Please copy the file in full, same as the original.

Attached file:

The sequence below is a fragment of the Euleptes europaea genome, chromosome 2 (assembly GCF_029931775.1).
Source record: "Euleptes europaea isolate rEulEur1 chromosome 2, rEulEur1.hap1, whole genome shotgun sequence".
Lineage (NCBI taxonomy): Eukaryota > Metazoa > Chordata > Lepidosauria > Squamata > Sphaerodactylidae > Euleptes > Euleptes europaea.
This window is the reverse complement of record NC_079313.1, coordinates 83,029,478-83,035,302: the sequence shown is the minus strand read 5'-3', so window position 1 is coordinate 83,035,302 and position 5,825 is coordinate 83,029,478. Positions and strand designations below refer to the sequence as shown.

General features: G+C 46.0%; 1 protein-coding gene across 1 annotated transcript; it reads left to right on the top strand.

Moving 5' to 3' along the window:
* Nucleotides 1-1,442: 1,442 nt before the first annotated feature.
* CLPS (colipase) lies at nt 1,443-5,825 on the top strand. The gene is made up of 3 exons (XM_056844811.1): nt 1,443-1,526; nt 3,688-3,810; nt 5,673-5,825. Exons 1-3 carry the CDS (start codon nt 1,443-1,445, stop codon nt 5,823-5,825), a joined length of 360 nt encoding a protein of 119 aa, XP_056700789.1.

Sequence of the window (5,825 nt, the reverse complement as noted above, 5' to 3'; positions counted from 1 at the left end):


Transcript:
The sequence below is a fragment of the Euleptes europaea genome, chromosome 2 (assembly GCF_029931775.1).
Source record: "Euleptes europaea isolate rEulEur1 chromosome 2, rEulEur1.hap1, whole genome shotgun sequence".
Lineage (NCBI taxonomy): Eukaryota > Metazoa > Chordata > Lepidosauria > Squamata > Sphaerodactylidae > Euleptes > Euleptes europaea.
This window is the reverse complement of record NC_079313.1, coordinates 83,029,478-83,035,302: the sequence shown is the minus strand read 5'-3', so window position 1 is coordinate 83,035,302 and position 5,825 is coordinate 83,029,478. Positions and strand designations below refer to the sequence as shown.

General features: G+C 46.0%; 1 protein-coding gene across 1 annotated transcript; it reads left to right on the top strand.

Moving 5' to 3' along the window:
* Nucleotides 1-1,442: 1,442 nt before the first annotated feature.
* CLPS (colipase) lies at nt 1,443-5,825 on the top strand. The gene is made up of 3 exons (XM_056844811.1): nt 1,443-1,526; nt 3,688-3,810; nt 5,673-5,825. Exons 1-3 carry the CDS (start codon nt 1,443-1,445, stop codon nt 5,823-5,825), a joined length of 360 nt encoding a protein of 119 aa, XP_056700789.1.

Sequence of the window (5,825 nt, the reverse complement as noted above, 5' to 3'; positions counted from 1 at the left end):